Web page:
Key Peninsula Fire Department’s Hal Wolverton, left, and Robert Fisher were instrumental in procuring a pair of shipping containers to be turned into a training prop, located behind the Key Center fire station. Photo courtesy Anne Nesbit

Key Peninsula firefighters will soon have a new training prop to practice on. And the department built it for a fraction of the price it would normally cost.

According to Anne Nesbit, administrative assistant and volunteer lieutenant with the Key Peninsula Fire Department, the department purchased two shipping containers that are being converted into a two-story building, complete with doors, windows and a staircase.

Nesbit said the idea started about six months ago when two of their members, firefighter, Robert Fisher and training chief Hal Wolverton spotted two containers on the peninsula and figured out a way to purchase them and get them to the back of the Key Center station.

“We’re always looking at how we can maximize our training without having to spend a lot of money because we’re a department that’s always minding our budget.

“If we can create something that our firefighters can practice on – and save some money –– we’ll do it,” Nesbit said.

On the open market, a similar structure would cost “about $80,000,” Nesbit said. “But by doing the work ourselves it will cost us about $8,000.”

Many Key Peninsula businesses, organizations and individual citizens stepped up to help pay for the project, which included purchasing the containers, hauling them to Station 45, pouring a concrete pad for the foundation and stacking one unit on top of the other.

The resulting structure simulates a two story home complete with moveable walls.

“We can create different scenarios, like real smoke from floor to ceiling so we can do search and rescue, practice in a confined space and make a competence course,” Nesbit added.

Training exercises will also include wall breaching, ventilation, second-floor ladder access and roof work.

“We don’t have any place in the district that we can practice this stuff. We usually have to go to North Bend,” she said. “They use live fire. We don’t use live fire.”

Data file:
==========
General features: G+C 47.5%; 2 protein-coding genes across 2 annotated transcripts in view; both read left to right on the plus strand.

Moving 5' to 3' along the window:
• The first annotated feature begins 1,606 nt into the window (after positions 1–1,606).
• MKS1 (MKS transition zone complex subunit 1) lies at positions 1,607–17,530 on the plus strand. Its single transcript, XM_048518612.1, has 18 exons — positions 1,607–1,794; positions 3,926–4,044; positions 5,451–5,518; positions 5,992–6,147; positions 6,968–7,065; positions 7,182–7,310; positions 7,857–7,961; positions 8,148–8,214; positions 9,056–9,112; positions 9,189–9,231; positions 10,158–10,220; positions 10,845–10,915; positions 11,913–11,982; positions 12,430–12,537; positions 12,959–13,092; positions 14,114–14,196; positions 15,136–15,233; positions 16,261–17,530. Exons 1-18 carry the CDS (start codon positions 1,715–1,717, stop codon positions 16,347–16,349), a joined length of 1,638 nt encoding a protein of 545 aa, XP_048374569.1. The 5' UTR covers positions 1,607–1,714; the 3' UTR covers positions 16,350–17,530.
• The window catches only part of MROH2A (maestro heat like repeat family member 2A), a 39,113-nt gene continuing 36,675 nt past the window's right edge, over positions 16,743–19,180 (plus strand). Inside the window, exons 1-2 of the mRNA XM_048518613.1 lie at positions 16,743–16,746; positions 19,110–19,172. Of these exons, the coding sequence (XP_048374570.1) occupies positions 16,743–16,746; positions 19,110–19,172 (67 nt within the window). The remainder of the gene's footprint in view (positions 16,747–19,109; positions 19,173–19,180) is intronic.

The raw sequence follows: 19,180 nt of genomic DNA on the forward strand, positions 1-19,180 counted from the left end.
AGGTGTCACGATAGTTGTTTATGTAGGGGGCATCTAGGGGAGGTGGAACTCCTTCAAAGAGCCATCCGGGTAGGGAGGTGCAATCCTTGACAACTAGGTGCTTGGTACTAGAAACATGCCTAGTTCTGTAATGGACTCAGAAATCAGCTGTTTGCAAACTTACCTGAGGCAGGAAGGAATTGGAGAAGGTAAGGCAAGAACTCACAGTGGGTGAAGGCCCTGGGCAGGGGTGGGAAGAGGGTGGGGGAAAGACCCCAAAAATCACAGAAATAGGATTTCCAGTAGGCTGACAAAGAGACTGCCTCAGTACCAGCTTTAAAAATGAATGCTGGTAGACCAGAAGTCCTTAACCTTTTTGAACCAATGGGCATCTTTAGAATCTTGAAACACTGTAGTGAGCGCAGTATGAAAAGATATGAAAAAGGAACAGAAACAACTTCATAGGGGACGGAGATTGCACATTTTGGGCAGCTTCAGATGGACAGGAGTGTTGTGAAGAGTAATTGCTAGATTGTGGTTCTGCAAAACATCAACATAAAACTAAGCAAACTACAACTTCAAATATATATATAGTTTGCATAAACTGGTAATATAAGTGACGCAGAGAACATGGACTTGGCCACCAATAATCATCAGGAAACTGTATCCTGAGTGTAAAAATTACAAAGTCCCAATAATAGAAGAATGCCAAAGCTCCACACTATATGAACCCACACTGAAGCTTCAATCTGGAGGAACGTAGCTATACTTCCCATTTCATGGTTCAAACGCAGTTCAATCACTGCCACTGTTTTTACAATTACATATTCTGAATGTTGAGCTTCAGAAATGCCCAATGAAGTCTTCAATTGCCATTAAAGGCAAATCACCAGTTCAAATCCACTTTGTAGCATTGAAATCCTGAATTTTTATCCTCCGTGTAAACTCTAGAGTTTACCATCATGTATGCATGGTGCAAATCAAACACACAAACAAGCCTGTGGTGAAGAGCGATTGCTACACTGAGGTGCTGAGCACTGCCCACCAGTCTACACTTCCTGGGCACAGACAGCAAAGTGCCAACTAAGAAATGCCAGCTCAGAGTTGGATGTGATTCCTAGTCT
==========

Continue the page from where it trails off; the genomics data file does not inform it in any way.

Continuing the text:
Assistant Fire Chief Guy Allen was quick to point out the benefits of the new training prop.

“It gives us the ability to put a ladder up against the side of a building that our people can actually climb up,” he said.

Department members used to do that at some of the stations, but the department suffered some roof damage over the years, Allen said, adding that now “it’s kind of taboo” to use the fire stations for training.

“This gives us an opportunity to do all that work. And doing ladder operations –– we don’t do that very often –– so when we have to do that kind of work, we’re exposing our people to a lot of hazards and they need to practice that a lot more often,” he said.

According to Nesbit, there were a couple of house fires on the Peninsula this summer, and at one of them firefighters “actually went up on the roof,” Nesbit said. “We don’t usually go up on the roof because of our response time. So having this prop is going to be a very important factor in making our firefighters safer because we’ll be able to practice. And by us being safer, the community is safer.”

The great thing about the project “is that some of our own guys had the vision that they wanted to create this training prop here so our people could get skills and improve their abilities,” Allen said. “And the way the community came together to respond so favorably. This is one of those little projects in the background that has a number of fingers in it –– the willingness of multiple people to be proud of their contributions to our community.”

The Department hopes to have the new training prop finished in early October, hopefully to coincide with the annual farm tour, officials said.

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